Confused by all this? Don't be. Just look at the graph below then re-read this section. Or, if you're getting bored, just skip to the next section altogether!

Diagram showing how to think through causes, preventions, and solutions

This model is purposefully loosely structured. It will produce different answers for different people. There's no right or wrong way to follow it; it's simply a framework for preventing you from overlooking potential solutions due to your biases.


The most immediate or obvious means of prevention may not be the highest-leverage. Iteratively question why you failed to implement the prevention.

"Wait/Prevent/Why" is my enhancement of the Proximate vs. Root Cause model.

Full-length exampleExpand

Preventing the Titanic from sinking

The Titanic sank because it hit an iceberg. (This is the negative event we're going to work backward from to prevent its reoccurrence.)

We could say it sank because the captain didn't see the iceberg. A level higher, we'd say the captain didn't see it due to poor weather conditions. A level higher, we'd say poor weather occurred due to ecological phenomena. 

Now we have to pause, because we can't control the weather. So, we go back to the previous cause of "Not being able to see poor weather" and we ask, What's the most sensible way to have prevented this?  We could argue that all-weather iceberg detection technology (e.g. sonar, radar) is a good approach.

So now that we have a reasonable prevention, we have to question why we failed to implement the prevention: We begin asking, Why did/didn't I do this?

We could say the ship's designers lacked foresight to include iceberg detection technology. Because the designers lacked experience building large ships.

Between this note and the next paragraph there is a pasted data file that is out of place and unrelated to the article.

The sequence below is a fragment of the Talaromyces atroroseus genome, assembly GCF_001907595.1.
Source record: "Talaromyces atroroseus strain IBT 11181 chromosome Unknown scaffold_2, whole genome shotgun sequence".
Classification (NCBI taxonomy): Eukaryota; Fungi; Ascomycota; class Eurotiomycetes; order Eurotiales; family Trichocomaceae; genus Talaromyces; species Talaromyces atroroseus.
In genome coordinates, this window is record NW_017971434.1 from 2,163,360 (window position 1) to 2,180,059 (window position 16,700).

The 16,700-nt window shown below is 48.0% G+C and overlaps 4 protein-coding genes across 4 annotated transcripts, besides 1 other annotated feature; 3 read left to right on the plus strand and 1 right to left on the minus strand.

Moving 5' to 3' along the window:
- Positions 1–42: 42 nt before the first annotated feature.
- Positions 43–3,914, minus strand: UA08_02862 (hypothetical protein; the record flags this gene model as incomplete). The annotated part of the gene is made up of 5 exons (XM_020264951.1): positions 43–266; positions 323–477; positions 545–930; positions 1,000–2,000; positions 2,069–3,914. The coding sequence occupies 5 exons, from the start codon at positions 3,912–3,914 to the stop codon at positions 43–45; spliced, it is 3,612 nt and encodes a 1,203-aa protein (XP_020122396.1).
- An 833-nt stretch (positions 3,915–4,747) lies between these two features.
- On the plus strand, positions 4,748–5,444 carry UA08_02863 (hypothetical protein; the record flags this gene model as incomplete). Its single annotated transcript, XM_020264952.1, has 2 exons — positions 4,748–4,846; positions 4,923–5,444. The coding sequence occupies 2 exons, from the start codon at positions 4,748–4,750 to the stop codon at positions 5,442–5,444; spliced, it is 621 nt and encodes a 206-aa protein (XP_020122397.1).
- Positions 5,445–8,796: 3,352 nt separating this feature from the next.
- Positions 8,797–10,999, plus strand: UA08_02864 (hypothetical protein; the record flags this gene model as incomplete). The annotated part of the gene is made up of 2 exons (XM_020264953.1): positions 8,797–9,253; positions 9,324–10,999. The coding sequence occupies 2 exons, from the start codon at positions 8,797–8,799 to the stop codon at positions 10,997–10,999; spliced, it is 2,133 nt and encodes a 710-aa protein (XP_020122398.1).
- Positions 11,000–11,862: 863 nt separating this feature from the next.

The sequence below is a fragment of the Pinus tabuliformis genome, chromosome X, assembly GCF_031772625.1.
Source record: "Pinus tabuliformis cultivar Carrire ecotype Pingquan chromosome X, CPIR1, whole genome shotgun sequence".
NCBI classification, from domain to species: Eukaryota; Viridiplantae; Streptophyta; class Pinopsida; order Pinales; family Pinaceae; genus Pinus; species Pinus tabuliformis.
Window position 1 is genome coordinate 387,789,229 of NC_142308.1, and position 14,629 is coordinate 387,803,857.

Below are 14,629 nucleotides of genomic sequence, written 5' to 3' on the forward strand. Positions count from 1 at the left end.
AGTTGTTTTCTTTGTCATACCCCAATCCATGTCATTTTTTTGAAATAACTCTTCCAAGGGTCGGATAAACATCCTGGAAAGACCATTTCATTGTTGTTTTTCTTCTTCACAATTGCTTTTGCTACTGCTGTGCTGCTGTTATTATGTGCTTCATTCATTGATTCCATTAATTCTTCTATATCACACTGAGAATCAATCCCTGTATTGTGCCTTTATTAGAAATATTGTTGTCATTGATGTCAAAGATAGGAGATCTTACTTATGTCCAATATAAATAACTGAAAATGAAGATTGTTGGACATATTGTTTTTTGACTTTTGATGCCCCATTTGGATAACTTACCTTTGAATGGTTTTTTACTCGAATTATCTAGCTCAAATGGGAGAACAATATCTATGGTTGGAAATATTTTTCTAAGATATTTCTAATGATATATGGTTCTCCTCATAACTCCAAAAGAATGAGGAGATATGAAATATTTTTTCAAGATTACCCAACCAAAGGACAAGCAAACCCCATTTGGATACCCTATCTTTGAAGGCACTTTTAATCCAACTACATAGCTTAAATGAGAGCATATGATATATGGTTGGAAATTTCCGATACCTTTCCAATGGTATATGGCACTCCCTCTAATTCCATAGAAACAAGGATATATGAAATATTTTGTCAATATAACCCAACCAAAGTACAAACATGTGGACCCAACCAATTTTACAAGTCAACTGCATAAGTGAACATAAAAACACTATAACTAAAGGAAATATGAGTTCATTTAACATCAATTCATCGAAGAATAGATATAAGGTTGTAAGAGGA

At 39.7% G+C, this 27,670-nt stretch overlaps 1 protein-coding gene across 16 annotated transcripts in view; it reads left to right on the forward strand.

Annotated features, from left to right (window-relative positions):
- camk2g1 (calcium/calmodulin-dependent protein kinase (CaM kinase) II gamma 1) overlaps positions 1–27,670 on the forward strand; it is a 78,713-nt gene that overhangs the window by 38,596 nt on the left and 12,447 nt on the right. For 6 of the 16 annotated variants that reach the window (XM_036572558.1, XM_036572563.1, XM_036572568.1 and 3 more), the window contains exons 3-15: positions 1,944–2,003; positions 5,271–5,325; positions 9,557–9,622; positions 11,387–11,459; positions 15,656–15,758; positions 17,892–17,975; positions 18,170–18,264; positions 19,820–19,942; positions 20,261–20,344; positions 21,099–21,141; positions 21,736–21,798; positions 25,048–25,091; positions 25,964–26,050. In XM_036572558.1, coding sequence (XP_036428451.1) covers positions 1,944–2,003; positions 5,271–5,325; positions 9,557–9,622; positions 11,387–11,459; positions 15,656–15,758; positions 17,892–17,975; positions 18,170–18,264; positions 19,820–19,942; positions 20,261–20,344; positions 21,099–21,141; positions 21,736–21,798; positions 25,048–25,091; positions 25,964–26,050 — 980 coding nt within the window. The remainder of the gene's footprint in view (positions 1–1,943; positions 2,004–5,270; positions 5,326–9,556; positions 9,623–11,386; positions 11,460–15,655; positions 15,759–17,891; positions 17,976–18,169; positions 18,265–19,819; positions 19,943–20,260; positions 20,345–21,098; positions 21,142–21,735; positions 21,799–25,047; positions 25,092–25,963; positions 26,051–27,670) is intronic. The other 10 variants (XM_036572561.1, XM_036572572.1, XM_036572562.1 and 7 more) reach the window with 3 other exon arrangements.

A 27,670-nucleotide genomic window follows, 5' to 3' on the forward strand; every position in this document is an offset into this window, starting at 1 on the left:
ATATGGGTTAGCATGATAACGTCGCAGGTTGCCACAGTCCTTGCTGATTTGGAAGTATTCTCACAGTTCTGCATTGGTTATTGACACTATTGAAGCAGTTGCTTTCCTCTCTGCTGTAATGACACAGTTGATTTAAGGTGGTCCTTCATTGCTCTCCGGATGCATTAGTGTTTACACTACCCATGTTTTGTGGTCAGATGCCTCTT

Pause. Now we're at a high-level cause that there's a high-leverage solution to: We could have instituted catastrophe prevention awareness processes into the ship's architectural and technological design phase. 

Now we have a potential solution to work with. We could optionally keep asking Why did/didn't I do this? to propose additional solutions.

Note that multiple people can repeat this process to derive alternative high-leverage conclusions to consider. Then we can compare all of them based on 80/20 allocation: Which requires the fewest resources to produce the greatest benefits?

The secret to critical thinking

The only "secret" to thinking critically is being rigorous in your application of it. The difference between you and, say, Elon Musk is his incredible discipline in adhering to models and avoiding bias. He doesn't lazily revert to his instincts for big decisions.

You too must pass all your big decisions through the lens of critical thinking. This means using mental models not just for work decisions, but also for managing your life, choosing hobbies, and navigating the logic of spoken and written arguments. 

To put it bluntly, everything you've been learning in this guide comes down to this:

‚ôĖ "Your entire life runs on the software (models)¬†in your head. Why wouldn‚Äôt you¬†obsess¬†over optimizing it?" ‚ÄĒ Tim Urban

Part of that optimization is simplification. Models do not need to be complex. Take it from the man who popularized mental models and used them to grow Berkshire Hathaway to a $400B market cap:

"Some of the worst business decisions I‚Äôve ever seen are the consequence of complex calculations and projections. They do that in business schools because, well, they have to do something."‚Äď Charlie Munger (Warren Buffett's investment partner)

I've compiled my best mental models and shared them with you. Musk has done the same. Now you too must flesh out your go-to models. Learn critical thinking skills every day of your life.

How? Keep an eye out for the complex, recurring tasks you encounter. Identify commonalities among the solutions to those tasks so you can work backwards to develop a framework to turn data into similar conclusions.